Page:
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A crime against the dead: nyaope addicts DOING THIS TO graveyards WHICH SHOCK MSANZI- Limpopo

A crime against the dead: nyaope addicts accused of destroying graveyard

Residents of Mapoteng village in Ga-Masemola woke up to the shocking news that their cemetery had been vandalised.

They are heartbroken and left with unanswered questions.   

Since that shocking incident that caused tremors on the night of 24 November when 50 tombstones were vandalised, many pointed accusing fingers at nyaope addicts as the village is grappling with substance abuse.

Sinah Maserumule, who stays a few metres away from the cemetery yard, said the incident has caused severe pain to many families.

She said: “Affected families are crying for the second time. After making peace with the loss of their loved ones, some elements just came and disturb their eternal peace. Now we are asking ourselves who did this and what exactly triggered such barbaric anger. This has never happened in our surroundings and we hope it will be the last time.”

Phahlamohlaka Phaahla said his father, whose tombstone was unveiled in September, was among those whose burial site was ravaged.

He said, “We have spent thousands of rands for the unveiling ceremony of our father  

but now it was destroyed and we don’t know who committed this heinous crime against the dead. Whoever did this will never have peace.”      

Slucks Mokete, the community leader who organised a meeting with several affected families on Monday, said they have agreed to open criminal cases.

Brigadier Motlafela Mojapelo, the spokesperson for the Limpopo police said he knows about the incident but no case has been opened yet.

Image source: TheNewFrame

Traditionally cemetery management only involves the allocation of land for burial, the digging and filling of graves, and the maintenance of the grounds and landscaping. The construction and maintenance of headstones and other grave monuments are usually the responsibilities of surviving families and friends. However, increasingly, many people regard the resultant collection of individual headstones, concrete slabs and fences (some of which may be decayed or damaged) to be aesthetically unappealing, leading to new cemetery developments either standardising the shape or design of headstones or plaques, sometimes by providing a standard shaped marker as part of the service provided by the cemetery.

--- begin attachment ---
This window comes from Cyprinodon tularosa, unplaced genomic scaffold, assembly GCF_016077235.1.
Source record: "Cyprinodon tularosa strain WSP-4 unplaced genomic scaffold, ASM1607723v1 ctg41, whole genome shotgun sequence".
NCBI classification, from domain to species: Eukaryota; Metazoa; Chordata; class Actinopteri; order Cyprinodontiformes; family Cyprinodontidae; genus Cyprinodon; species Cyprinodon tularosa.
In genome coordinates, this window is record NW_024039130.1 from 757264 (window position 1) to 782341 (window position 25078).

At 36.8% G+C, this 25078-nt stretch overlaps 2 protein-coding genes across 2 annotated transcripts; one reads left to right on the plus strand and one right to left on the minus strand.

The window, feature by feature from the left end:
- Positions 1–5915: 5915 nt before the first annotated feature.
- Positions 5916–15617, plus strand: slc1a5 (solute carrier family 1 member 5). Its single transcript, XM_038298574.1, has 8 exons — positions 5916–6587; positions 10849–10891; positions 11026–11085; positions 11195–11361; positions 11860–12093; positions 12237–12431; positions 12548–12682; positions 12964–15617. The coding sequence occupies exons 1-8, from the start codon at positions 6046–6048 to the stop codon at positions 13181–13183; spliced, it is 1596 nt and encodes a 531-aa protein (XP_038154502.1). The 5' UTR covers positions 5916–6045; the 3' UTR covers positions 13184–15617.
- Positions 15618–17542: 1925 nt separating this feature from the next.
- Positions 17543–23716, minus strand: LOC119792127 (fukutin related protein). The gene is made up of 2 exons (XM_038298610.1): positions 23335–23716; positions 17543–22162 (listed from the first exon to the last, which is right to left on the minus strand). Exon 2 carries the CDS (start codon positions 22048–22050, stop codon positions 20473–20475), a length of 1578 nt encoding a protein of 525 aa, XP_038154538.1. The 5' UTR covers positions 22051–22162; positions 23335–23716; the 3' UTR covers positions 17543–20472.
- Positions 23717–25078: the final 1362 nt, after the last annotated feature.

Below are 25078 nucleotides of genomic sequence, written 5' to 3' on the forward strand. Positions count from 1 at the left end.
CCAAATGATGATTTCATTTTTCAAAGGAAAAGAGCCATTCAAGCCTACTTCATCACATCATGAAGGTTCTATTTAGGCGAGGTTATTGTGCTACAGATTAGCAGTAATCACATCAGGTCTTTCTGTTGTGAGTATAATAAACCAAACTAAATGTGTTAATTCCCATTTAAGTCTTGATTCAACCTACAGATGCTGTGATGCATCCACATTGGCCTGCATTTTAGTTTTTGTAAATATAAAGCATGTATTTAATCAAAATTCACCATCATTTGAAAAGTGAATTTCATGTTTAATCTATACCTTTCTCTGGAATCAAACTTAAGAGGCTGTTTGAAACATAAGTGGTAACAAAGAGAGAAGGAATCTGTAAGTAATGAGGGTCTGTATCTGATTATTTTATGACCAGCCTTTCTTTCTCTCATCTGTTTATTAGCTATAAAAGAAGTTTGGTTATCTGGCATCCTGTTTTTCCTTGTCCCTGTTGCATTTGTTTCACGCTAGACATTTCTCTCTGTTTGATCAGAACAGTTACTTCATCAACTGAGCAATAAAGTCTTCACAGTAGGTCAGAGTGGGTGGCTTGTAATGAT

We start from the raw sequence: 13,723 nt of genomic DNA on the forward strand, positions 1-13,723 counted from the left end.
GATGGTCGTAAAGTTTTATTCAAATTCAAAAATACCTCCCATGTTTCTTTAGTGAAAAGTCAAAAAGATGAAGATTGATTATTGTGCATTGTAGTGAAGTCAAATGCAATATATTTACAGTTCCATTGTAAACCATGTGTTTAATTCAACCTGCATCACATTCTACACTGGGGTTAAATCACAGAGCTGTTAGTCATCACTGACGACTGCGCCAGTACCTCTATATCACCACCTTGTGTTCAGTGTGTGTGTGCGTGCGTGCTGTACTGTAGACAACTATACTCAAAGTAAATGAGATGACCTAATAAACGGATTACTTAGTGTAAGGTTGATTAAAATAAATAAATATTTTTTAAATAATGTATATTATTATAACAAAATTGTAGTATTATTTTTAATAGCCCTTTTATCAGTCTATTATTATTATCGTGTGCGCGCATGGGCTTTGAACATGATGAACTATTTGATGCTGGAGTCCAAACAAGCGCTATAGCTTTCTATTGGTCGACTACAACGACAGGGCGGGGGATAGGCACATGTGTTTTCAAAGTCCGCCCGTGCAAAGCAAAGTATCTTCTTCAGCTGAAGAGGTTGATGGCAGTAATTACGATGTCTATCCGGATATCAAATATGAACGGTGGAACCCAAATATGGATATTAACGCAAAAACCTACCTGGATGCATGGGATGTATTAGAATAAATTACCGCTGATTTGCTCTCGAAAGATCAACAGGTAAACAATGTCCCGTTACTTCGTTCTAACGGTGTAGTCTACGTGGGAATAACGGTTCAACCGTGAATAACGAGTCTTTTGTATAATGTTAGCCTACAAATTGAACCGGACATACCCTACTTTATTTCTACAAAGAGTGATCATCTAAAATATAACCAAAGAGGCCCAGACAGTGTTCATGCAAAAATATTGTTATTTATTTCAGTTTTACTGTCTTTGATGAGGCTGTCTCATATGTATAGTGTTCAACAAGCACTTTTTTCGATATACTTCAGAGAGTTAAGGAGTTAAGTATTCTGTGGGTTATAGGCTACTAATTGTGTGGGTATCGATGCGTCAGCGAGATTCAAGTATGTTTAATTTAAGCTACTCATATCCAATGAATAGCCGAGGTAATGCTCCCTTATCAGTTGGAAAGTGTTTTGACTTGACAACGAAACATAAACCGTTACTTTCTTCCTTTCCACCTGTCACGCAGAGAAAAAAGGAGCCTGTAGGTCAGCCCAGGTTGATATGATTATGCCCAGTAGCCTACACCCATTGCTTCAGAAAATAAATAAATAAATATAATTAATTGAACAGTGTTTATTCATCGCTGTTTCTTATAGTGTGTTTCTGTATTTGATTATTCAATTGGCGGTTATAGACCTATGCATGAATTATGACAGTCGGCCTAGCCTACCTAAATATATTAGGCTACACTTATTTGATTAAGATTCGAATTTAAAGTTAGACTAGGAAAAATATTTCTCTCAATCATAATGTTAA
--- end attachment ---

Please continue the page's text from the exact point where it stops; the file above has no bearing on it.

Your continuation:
Grave digging

Cemetery authorities normally employ a full-time staff of caretakers to dig graves. The term "gravedigger" is still used in casual speech, though many cemeteries have adopted the term "caretaker", since their duties often involve maintenance of the cemetery grounds and facilities. The employment of skilled personnel for the preparation of graves is done not only to ensure the grave is dug in the correct location and at the correct depth, but also to relieve families from having to dig the grave for a recently dead relative, and as a matter of public safety, in order to prevent inexperienced visitors from injuring themselves, to ensure unused graves are properly covered, and to avoid legal liability that would result from an injury related to an improperly dug or uncovered grave. Preparation of the grave is usually done before the mourners arrive for the burial. The cemetery caretakers fill the grave after the burial, generally after the mourners have departed. Mechanical equipment, such as backhoes, are used to reduce labour cost of digging and filling, but some hand shovelling may still be required.

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Ga-Masemola Mapoteng Sinah Maserumule


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